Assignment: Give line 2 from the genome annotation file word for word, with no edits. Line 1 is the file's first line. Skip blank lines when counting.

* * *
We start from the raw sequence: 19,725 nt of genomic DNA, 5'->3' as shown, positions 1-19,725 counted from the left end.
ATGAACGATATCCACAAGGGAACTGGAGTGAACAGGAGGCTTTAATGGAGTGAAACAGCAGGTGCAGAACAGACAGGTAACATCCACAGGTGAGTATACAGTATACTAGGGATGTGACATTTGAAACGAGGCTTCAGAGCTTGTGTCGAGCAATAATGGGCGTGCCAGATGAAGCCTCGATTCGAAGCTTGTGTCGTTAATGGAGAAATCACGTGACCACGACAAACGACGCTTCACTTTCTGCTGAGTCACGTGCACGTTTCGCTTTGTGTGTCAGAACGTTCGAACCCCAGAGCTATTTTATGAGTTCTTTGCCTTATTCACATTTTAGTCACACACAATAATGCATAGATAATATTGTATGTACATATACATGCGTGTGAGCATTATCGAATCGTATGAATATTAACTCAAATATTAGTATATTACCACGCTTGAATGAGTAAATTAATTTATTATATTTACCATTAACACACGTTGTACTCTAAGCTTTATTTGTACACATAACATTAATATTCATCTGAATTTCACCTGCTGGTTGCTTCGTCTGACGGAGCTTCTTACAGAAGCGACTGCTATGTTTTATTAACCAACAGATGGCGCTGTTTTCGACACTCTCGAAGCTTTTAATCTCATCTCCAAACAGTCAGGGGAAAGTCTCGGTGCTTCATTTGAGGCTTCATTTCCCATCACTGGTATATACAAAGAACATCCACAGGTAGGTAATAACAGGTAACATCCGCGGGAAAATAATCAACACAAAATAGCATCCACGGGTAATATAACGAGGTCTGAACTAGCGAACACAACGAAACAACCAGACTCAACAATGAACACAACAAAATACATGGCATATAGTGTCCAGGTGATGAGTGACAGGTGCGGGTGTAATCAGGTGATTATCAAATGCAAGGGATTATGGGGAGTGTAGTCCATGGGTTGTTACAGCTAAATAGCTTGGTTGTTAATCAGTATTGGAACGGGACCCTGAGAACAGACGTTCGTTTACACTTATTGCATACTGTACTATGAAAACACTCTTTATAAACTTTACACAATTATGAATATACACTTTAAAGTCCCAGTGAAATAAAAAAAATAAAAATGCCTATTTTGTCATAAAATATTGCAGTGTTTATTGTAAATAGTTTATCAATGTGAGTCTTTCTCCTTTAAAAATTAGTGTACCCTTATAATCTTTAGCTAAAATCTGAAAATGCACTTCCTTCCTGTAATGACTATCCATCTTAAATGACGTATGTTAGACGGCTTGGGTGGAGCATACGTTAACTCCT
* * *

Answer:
ATGAACGATATCCACAAGGGAACTGGAGTGAACAGGAGGCTTTAATGGAGTGAAACAGCAGGTGCAGAACAGACAGGTAACATCCACAGGTGAGTATACAGTATACTAGGGATGTGACATTTGAAACGAGGCTTCAGAGCTTGTGTCGAGCAATAATGGGCGTGCCAGATGAAGCCTCGATTCGAAGCTTGTGTCGTTAATGGAGAAATCACGTGACCACGACAAACGACGCTTCACTTTCTGCTGAGTCACGTGCACGTTTCGCTTTGTGTGTCAGAACGTTCGAACCCCAGAGCTATTTTATGAGTTCTTTGCCTTATTCACATTTTAGTCACACACAATAATGCATAGATAATATTGTATGTACATATACATGCGTGTGAGCATTATCGAATCGTATGAATATTAACTCAAATATTAGTATATTACCACGCTTGAATGAGTAAATTAATTTATTATATTTACCATTAACACACGTTGTACTCTAAGCTTTATTTGTACACATAACATTAATATTCATCTGAATTTCACCTGCTGGTTGCTTCGTCTGACGGAGCTTCTTACAGAAGCGACTGCTATGTTTTATTAACCAACAGATGGCGCTGTTTTCGACACTCTCGAAGCTTTTAATCTCATCTCCAAACAGTCAGGGGAAAGTCTCGGTGCTTCATTTGAGGCTTCATTTCCCATCACTGGTATATACAAAGAACATCCACAGGTAGGTAATAACAGGTAACATCCGCGGGAAAATAATCAACACAAAATAGCATCCACGGGTAATATAACGAGGTCTGAACTAGCGAACACAACGAAACAACCAGACTCAACAATGAACACAACAAAATACATGGCATATAGTGTCCAGGTGATGAGTGACAGGTGCGGGTGTAATCAGGTGATTATCAAATGCAAGGGATTATGGGGAGTGTAGTCCATGGGTTGTTACAGCTAAATAGCTTGGTTGTTAATCAGTATTGGAACGGGACCCTGAGAACAGACGTTCGTTTACACTTATTGCATACTGTACTATGAAAACACTCTTTATAAACTTTACACAATTATGAATATACACTTTAAAGTCCCAGTGAAATAAAAAAAATAAAAATGCCTATTTTGTCATAAAATATTGCAGTGTTTATTGTAAATAGTTTATCAATGTGAGTCTTTCTCCTTTAAAAATTAGTGTACCCTTATAATCTTTAGCTAAAATCTGAAAATGCACTTCCTTCCTGTAATGACTATCCATCTTAAATGACGTATGTTAGACGGCTTGGGTGGAGCATACGTTAACTCCT